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Work with Protecta

3 April, 2017


If you love cool cars and dealing with great people, then the team at Protecta Insurance may have the dream job waiting for you. Despite providing insurance cover for more than 30 years, the company has just had its biggest month ever, and the current staff level won’t be enough as the company continues to grow.

As you’ll likely know, Protecta isn’t your average boring insurance company, but one where the staff own, drive, and love classic and custom cars and motorbikes. It’s also the driving force behind the biggest monthly car meet in the country — Caffeine & Classics  — as well as the sponsor of countless other events around the country. 

If you’re knowledgeable and passionate, about both cars and offering a high level of customer service, Protecta has opportunities in Customer Service, Claims, and Sales available. So, if you think Protecta Insurance sounds like your sort of place to work, contact the team for a chat on [email protected] or call 0800 776 832.

Penny’s Pagoda – Mercedes Benz 230 SL

We scouted out a few different locations for photographing this car, but they all had one thing in common. At every stop, people could not help but come up and compliment owner Penny Webster on her stunning Horizon Blue Mercedes 230 SL.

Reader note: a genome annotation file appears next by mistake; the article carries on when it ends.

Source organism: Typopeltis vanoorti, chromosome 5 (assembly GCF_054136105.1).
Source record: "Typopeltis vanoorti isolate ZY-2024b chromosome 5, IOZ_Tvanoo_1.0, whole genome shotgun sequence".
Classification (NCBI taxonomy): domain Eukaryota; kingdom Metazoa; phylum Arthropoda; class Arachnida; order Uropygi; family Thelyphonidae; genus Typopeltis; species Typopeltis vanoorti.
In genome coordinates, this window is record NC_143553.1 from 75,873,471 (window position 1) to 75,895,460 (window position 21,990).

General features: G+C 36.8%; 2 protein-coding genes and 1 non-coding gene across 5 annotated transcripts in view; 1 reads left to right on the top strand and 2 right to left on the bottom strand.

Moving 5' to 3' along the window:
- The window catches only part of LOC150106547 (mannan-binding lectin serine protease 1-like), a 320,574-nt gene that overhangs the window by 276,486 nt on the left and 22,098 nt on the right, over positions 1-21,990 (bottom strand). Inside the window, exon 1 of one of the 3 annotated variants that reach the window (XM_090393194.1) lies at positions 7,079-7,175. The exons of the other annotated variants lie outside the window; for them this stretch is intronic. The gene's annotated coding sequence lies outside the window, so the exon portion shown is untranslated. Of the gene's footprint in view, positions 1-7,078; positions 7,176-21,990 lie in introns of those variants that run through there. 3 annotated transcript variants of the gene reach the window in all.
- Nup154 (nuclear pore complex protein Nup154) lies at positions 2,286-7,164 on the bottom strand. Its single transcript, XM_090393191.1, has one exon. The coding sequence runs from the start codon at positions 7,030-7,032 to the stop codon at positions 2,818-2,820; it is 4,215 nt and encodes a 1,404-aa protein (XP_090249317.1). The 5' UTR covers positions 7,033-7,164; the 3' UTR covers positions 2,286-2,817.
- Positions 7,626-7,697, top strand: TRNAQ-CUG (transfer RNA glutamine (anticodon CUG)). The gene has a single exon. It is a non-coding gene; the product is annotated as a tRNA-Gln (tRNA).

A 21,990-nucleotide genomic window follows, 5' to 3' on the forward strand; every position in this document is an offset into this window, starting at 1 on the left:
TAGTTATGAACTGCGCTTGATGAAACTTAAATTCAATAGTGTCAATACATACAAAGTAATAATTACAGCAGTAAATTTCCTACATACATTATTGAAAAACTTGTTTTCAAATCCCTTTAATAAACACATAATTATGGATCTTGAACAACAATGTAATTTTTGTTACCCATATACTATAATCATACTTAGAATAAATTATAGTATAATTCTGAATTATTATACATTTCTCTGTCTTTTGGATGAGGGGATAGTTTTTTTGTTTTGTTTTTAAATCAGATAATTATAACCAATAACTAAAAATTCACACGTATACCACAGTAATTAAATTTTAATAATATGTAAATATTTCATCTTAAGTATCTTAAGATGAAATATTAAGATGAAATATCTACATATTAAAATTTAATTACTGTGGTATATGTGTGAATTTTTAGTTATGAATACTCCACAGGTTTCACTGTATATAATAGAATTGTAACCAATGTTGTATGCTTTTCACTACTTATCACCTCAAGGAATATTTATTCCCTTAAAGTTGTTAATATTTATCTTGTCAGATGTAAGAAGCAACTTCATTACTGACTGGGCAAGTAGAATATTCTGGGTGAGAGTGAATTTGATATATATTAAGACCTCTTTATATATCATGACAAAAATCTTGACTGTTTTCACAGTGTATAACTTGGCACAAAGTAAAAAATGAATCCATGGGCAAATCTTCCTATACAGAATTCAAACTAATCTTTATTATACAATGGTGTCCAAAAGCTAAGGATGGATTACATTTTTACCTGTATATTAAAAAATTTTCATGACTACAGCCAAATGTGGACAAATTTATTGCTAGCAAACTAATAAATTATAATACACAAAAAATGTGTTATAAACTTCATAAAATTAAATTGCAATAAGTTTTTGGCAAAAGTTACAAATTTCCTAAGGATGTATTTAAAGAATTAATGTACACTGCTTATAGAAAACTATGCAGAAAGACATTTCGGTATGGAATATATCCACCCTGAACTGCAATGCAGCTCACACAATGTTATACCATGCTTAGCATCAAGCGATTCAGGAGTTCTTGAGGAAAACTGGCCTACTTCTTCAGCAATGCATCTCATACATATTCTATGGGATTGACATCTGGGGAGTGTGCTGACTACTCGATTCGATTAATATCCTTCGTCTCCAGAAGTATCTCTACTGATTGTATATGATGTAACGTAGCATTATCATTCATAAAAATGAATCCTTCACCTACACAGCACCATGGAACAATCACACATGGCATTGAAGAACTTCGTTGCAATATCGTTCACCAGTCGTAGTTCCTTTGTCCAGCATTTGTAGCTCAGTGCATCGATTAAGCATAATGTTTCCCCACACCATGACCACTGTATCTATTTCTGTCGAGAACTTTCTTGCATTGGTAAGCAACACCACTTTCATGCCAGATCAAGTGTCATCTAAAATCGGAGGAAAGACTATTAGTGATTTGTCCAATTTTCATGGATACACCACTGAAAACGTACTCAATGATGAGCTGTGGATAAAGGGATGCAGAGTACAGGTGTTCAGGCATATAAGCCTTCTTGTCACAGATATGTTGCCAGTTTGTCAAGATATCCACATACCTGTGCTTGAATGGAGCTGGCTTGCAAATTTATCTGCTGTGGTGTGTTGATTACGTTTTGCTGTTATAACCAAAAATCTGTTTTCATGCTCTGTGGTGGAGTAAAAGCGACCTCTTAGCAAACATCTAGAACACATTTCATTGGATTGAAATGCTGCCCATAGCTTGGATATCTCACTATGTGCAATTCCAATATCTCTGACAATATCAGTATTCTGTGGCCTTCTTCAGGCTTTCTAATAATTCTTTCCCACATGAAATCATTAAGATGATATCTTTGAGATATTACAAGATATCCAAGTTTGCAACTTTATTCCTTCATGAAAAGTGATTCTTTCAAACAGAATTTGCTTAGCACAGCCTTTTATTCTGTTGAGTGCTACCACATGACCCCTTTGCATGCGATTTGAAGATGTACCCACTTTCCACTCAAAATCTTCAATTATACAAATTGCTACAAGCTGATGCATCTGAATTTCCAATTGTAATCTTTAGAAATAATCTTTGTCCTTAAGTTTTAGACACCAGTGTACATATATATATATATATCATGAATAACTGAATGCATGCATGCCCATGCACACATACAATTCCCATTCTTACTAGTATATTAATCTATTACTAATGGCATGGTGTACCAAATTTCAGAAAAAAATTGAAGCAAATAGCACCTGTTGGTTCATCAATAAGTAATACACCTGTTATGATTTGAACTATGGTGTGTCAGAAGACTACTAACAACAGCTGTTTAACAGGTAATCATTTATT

There’s something about the ‘Pagoda’ Mercedes — so-called because the distinctive dipping curve of its roofline echoes that of the famous Eastern tiered temples — that encourages people to speak up.
Many classic cars attract a second look, but in most cases people keep their thoughts to themselves. It was striking how many people felt the need to express the warmth of their feelings about this car.
The expansive glass cockpit, the friendly, subtle lines, and its simple three-box shape seem to encourage openness among passers-by.

Motorsport Flashback – Kiwi rallying in the 1970s

Rallying arrived in New Zealand in 1973 like a tsunami. It had been only a few years since the sport was introduced here and shortly afterwards Heatway came on board as the sponsor to take rallying to a new level. The 1973 Heatway would be the longest and biggest yet, running in both islands with 120 drivers over eight days and covering some 5400 kilometres. The winner was 31-year-old Hannu Mikkola — a genuine Flying Finn who had been rallying since 1963 before putting any thoughts of a career on hold until he completed an economics degree. The likeable Finn became an instant hero to many attracted to this new motor sport thing. I was one of them.